There are times when the galaxy far, far away seems to intersect with real-life here on Earth. From James Gunn and Mark Hamill hilariously threatening to “sue” the U.S. Space Force to scientists discovering a real planet that looks like Tatooine to an actual version of sequel trilogy droid BB-8 being sent to the moon, Star Wars sometimes doesn’t feel like pure science fiction.
Now, even the National Aeronautics and Space Administration (NASA) has gotten involved in Star Wars vs. real-life debate. Recently, NASA shared some new images of the surface of Mars taken by the Ingenuity rotorcraft that is currently roaming the planet.
NASA did so to remind space lovers that they can download raw images taken by Ingenuity online 24/7. However, these particular images sparked an unexpected reaction — people were alarmed by the fact that the Galactic Empire’s Death Star appeared to be in one of the pictures.
In the photo [above] you can see what appears to be the Death Star looming on the left-hand side of the image. NASA’s Jet Propulsion Laboratory actually issued a response to one Twitter follower who asked if the Death Star was present in the image.
No Death Star there. It’s actually Ingenuity’s foot.
Is that Death Star on the left?
— B.R. (@RiseBruce) May 28, 2021
We’re not going to lie, though, we totally see the resemblance.
More on NASA’s Ingenuity Mars Helicopter
Ingenuity launched on July 30, 2020 from Cape Canaveral Air Force Station, Florida and landed on Mars on February 18, 2021. The official fact sheet for the rover describes Ingenuity as:
The Mars Helicopter, Ingenuity, is a small, autonomous aircraft that will be carried to the surface of the Red Planet attached to the belly of the Perseverance rover. Its mission is experimental in nature and completely independent of the rover’s science mission. In the months after landing, the helicopter will be placed on the surface to test – for the first time ever – powered flight in the thin Martian air. Its performance during these experimental test flights will help inform decisions relating to considering small helicopters for future Mars missions, where they could perform in a support role as robotic scouts, surveying terrain from above, or as full standalone science craft carrying instrument payloads. Taking to the air would. give scientists a new perspective on a region’s geology and even allow them to peer into areas that are too steep or slippery to send a rover. In the distant future, they might even help astronauts explore Mars.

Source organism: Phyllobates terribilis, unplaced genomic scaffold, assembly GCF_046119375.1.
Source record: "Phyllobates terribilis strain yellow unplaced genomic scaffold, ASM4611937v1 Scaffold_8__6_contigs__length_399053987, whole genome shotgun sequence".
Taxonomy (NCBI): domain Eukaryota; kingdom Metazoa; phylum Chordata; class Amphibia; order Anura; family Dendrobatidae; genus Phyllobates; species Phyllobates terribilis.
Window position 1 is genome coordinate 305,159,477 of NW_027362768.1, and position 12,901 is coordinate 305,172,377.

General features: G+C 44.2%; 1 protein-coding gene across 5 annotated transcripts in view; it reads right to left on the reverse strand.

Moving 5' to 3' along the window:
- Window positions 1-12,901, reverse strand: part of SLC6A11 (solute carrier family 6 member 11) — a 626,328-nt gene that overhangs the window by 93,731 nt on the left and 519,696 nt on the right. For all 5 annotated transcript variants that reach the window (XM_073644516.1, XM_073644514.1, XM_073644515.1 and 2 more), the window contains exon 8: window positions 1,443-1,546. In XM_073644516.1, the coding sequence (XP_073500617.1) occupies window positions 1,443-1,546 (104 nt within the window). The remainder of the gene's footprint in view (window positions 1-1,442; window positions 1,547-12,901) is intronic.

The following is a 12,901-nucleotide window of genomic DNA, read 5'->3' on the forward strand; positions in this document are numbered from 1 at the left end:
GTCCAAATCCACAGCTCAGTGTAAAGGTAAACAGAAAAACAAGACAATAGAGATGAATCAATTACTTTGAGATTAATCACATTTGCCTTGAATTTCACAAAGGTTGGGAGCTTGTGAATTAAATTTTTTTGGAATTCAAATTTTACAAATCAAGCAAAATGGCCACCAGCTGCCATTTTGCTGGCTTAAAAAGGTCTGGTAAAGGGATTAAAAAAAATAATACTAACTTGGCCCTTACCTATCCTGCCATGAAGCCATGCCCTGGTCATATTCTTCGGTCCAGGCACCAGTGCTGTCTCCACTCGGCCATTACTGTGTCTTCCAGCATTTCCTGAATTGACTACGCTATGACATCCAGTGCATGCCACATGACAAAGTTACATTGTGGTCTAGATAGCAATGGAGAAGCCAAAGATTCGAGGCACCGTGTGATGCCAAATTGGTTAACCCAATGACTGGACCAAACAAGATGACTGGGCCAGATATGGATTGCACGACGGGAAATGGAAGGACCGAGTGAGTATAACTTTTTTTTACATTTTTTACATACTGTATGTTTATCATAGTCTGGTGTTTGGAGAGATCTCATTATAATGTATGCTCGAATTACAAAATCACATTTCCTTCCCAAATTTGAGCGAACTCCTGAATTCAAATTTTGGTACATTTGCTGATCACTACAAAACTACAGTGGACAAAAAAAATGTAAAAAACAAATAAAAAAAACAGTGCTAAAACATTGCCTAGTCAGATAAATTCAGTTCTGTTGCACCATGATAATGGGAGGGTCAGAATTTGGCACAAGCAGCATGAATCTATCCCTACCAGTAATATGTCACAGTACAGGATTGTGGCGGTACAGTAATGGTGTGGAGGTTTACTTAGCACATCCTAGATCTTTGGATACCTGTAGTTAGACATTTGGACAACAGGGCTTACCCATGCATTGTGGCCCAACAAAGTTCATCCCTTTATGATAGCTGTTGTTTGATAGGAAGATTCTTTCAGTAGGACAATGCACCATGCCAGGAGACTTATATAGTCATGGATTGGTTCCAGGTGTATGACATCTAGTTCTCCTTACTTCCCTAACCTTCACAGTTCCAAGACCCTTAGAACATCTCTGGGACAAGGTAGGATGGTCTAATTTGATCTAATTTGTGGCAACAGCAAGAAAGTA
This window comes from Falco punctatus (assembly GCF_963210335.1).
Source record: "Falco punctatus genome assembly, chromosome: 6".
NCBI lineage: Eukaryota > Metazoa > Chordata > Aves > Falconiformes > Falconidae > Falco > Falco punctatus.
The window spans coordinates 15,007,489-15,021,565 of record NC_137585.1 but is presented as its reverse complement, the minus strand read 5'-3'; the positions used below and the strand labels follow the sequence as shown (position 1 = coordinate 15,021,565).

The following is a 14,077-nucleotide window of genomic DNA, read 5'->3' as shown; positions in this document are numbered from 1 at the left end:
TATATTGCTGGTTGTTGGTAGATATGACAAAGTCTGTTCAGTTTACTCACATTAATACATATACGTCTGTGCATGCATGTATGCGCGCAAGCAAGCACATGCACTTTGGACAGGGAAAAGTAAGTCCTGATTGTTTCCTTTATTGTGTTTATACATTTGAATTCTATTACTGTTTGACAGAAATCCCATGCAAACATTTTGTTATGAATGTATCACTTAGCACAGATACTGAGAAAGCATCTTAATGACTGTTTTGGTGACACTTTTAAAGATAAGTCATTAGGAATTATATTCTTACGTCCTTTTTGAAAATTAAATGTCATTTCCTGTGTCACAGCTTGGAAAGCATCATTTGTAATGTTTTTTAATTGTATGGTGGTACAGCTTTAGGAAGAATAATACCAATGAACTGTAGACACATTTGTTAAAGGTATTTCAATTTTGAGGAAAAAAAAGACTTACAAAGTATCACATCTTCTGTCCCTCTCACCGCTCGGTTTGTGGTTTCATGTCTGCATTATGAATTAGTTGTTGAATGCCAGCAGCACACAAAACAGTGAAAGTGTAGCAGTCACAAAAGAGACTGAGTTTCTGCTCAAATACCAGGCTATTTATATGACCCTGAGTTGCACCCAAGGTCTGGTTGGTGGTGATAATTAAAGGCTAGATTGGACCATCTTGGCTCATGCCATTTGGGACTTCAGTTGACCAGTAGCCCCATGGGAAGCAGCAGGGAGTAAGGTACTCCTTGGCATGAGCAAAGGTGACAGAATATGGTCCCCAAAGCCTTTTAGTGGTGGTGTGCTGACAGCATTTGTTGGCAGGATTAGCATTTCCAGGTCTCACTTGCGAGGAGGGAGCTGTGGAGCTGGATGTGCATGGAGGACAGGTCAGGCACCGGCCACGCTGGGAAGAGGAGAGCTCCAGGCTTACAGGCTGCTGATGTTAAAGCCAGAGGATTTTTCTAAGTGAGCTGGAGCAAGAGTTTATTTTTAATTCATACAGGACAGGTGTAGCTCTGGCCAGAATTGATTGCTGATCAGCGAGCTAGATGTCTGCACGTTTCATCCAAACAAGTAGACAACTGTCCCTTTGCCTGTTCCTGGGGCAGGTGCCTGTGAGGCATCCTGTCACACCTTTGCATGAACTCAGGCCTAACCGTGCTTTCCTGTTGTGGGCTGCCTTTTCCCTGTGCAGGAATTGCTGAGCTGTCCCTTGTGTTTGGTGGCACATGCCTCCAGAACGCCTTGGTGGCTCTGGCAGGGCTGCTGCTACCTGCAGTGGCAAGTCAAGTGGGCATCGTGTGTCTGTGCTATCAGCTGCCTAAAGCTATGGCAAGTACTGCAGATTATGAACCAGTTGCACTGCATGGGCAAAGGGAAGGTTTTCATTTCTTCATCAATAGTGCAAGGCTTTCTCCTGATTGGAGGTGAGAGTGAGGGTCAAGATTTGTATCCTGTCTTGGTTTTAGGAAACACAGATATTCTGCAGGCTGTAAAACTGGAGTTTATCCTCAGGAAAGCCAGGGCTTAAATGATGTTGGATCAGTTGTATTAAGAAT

The project is solely a demonstration of technology; it is not designed to support the Mars 2020/Perseverance mission, which is searching for signs of ancient life and collecting samples of rock and sediment in tubes for potential return to Earth by later missions [even, potentially, human exploration of the red planet].
More on the Death Star
The Death Star is one of the most well-known weapons in the Star Wars universe. It played a major role in George Lucas’s entire Star Wars original trilogy — Episode IV – A New Hope (1977), Episode V – The Empire Strikes Back (1980), and Episode VI – Return of the Jedi (1983) — and in the standalone prequel film, Rogue One: A Star Wars Story (2016).
Rogue One features the aftermath of Galen Erso’s (Mads Mikkelsen) attempt to sabotage the Death Star after being conscripted by Imperial forces to help design it. His daughter, Jyn Erso (Felicity Jones), works with a motley crew of companions, including Captain Cassian Andor (Diego Luna) and droid K-2SO (Alan Tudyk) to try to steal the plans for the galaxy’s most dangerous weapon.
The official Star Wars Databank describes the Death Star as:
The Death Star was the Empire’s ultimate weapon: a moon-sized space station with the ability to destroy an entire planet. But the Emperor and Imperial officers like Grand Moff Tarkin underestimated the tenacity of the Rebel Alliance, who refused to bow to this technological terror…
What do you think about NASA’s unintentionally hilarious Martian photo?